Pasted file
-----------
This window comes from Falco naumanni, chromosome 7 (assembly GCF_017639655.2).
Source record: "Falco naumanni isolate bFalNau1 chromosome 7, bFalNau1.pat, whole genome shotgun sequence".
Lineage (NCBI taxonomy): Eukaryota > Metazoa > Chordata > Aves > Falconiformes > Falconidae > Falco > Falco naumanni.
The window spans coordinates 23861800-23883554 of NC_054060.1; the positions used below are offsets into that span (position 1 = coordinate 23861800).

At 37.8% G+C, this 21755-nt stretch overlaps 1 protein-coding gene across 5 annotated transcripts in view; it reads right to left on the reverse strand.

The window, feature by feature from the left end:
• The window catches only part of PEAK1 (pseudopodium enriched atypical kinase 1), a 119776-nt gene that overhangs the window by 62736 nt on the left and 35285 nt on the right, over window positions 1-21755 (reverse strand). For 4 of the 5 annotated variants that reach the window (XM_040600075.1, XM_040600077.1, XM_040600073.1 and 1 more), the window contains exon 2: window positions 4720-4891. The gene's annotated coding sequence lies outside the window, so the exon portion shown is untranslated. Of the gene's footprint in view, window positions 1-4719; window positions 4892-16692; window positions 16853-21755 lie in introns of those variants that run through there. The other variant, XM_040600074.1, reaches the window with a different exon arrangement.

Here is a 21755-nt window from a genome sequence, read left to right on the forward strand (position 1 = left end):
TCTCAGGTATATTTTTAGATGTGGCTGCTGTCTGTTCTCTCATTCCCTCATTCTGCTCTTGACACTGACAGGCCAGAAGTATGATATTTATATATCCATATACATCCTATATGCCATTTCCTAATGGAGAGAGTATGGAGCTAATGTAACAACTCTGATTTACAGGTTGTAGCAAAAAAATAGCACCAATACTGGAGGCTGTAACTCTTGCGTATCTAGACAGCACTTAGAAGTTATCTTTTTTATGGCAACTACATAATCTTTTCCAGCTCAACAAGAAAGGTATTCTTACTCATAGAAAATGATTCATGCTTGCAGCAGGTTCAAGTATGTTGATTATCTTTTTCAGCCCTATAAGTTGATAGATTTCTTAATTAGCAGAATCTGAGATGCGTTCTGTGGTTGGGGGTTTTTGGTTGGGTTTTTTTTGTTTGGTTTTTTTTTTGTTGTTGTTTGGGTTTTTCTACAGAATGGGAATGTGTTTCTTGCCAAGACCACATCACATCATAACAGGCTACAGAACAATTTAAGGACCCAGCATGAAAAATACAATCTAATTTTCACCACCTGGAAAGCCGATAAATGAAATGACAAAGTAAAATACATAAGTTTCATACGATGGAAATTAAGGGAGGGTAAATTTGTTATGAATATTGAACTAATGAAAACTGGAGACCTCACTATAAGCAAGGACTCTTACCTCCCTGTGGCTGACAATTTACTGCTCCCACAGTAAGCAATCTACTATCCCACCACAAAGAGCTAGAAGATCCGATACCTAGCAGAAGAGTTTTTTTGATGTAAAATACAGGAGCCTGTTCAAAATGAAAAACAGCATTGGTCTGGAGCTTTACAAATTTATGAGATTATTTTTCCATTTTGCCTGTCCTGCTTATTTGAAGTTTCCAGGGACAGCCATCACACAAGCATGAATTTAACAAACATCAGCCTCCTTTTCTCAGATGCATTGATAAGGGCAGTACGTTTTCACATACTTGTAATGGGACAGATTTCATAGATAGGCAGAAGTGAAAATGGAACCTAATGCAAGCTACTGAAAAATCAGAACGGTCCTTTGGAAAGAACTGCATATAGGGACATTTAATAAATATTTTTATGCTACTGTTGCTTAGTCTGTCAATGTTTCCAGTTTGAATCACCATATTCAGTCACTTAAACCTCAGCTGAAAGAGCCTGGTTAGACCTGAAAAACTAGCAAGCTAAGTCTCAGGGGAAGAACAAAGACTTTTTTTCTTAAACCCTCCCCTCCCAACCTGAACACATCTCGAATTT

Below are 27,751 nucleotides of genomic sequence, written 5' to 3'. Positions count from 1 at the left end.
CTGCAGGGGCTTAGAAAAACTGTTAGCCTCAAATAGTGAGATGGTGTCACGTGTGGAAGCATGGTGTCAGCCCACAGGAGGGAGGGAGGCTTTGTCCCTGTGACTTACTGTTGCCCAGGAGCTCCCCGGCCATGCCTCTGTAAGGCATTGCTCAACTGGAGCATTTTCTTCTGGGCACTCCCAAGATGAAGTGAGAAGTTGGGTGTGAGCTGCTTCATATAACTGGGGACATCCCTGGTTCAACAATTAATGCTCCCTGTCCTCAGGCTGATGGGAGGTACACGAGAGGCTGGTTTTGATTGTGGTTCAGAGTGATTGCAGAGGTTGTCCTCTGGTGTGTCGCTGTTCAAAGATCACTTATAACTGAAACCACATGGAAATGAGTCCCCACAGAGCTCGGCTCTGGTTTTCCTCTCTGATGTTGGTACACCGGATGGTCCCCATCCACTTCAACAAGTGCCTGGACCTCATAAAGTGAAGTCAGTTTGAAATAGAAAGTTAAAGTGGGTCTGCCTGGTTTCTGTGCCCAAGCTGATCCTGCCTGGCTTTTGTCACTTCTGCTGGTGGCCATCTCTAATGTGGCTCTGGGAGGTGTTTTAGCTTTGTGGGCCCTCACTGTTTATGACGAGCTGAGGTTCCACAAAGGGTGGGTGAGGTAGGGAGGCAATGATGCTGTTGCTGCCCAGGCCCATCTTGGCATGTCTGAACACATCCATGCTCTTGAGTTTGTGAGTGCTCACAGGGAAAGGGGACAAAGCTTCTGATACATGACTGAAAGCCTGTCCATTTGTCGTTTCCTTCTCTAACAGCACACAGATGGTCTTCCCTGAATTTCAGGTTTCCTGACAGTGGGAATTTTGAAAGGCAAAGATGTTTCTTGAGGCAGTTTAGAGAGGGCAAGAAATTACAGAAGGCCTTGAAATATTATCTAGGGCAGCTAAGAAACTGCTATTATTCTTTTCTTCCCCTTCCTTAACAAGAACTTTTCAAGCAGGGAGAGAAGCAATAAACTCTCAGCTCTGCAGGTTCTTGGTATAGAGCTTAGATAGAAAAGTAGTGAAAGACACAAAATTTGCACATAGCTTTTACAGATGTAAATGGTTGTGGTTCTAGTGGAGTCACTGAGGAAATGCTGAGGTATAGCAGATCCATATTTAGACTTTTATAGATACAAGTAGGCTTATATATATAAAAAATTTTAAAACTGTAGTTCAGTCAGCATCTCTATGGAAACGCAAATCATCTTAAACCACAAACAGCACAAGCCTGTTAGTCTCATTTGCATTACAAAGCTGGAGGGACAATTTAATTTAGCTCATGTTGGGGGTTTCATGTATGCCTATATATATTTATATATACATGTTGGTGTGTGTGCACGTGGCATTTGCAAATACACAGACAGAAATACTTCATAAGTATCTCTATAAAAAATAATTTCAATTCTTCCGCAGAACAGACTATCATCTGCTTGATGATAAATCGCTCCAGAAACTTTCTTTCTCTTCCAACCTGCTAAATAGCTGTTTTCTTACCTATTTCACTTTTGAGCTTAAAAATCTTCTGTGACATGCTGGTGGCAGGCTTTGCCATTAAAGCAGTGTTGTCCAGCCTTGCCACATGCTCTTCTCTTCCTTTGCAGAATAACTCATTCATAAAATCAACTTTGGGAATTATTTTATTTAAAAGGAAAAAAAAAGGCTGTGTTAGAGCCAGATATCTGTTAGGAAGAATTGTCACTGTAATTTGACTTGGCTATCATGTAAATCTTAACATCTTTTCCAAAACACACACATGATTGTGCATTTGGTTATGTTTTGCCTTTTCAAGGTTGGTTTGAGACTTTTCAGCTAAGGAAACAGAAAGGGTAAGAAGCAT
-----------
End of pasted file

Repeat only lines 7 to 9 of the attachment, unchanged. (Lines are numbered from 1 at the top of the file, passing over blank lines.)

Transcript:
• The window catches only part of PEAK1 (pseudopodium enriched atypical kinase 1), a 119776-nt gene that overhangs the window by 62736 nt on the left and 35285 nt on the right, over window positions 1-21755 (reverse strand). For 4 of the 5 annotated variants that reach the window (XM_040600075.1, XM_040600077.1, XM_040600073.1 and 1 more), the window contains exon 2: window positions 4720-4891. The gene's annotated coding sequence lies outside the window, so the exon portion shown is untranslated. Of the gene's footprint in view, window positions 1-4719; window positions 4892-16692; window positions 16853-21755 lie in introns of those variants that run through there. The other variant, XM_040600074.1, reaches the window with a different exon arrangement.

Here is a 21755-nt window from a genome sequence, read left to right on the forward strand (position 1 = left end):
TCTCAGGTATATTTTTAGATGTGGCTGCTGTCTGTTCTCTCATTCCCTCATTCTGCTCTTGACACTGACAGGCCAGAAGTATGATATTTATATATCCATATACATCCTATATGCCATTTCCTAATGGAGAGAGTATGGAGCTAATGTAACAACTCTGATTTACAGGTTGTAGCAAAAAAATAGCACCAATACTGGAGGCTGTAACTCTTGCGTATCTAGACAGCACTTAGAAGTTATCTTTTTTATGGCAACTACATAATCTTTTCCAGCTCAACAAGAAAGGTATTCTTACTCATAGAAAATGATTCATGCTTGCAGCAGGTTCAAGTATGTTGATTATCTTTTTCAGCCCTATAAGTTGATAGATTTCTTAATTAGCAGAATCTGAGATGCGTTCTGTGGTTGGGGGTTTTTGGTTGGGTTTTTTTTGTTTGGTTTTTTTTTTGTTGTTGTTTGGGTTTTTCTACAGAATGGGAATGTGTTTCTTGCCAAGACCACATCACATCATAACAGGCTACAGAACAATTTAAGGACCCAGCATGAAAAATACAATCTAATTTTCACCACCTGGAAAGCCGATAAATGAAATGACAAAGTAAAATACATAAGTTTCATACGATGGAAATTAAGGGAGGGTAAATTTGTTATGAATATTGAACTAATGAAAACTGGAGACCTCACTATAAGCAAGGACTCTTACCTCCCTGTGGCTGACAATTTACTGCTCCCACAGTAAGCAATCTACTATCCCACCACAAAGAGCTAGAAGATCCGATACCTAGCAGAAGAGTTTTTTTGATGTAAAATACAGGAGCCTGTTCAAAATGAAAAACAGCATTGGTCTGGAGCTTTACAAATTTATGAGATTATTTTTCCATTTTGCCTGTCCTGCTTATTTGAAGTTTCCAGGGACAGCCATCACACAAGCATGAATTTAACAAACATCAGCCTCCTTTTCTCAGATGCATTGATAAGGGCAGTACGTTTTCACATACTTGTAATGGGACAGATTTCATAGATAGGCAGAAGTGAAAATGGAACCTAATGCAAGCTACTGAAAAATCAGAACGGTCCTTTGGAAAGAACTGCATATAGGGACATTTAATAAATATTTTTATGCTACTGTTGCTTAGTCTGTCAATGTTTCCAGTTTGAATCACCATATTCAGTCACTTAAACCTCAGCTGAAAGAGCCTGGTTAGACCTGAAAAACTAGCAAGCTAAGTCTCAGGGGAAGAACAAAGACTTTTTTTCTTAAACCCTCCCCTCCCAACCTGAACACATCTCGAATTT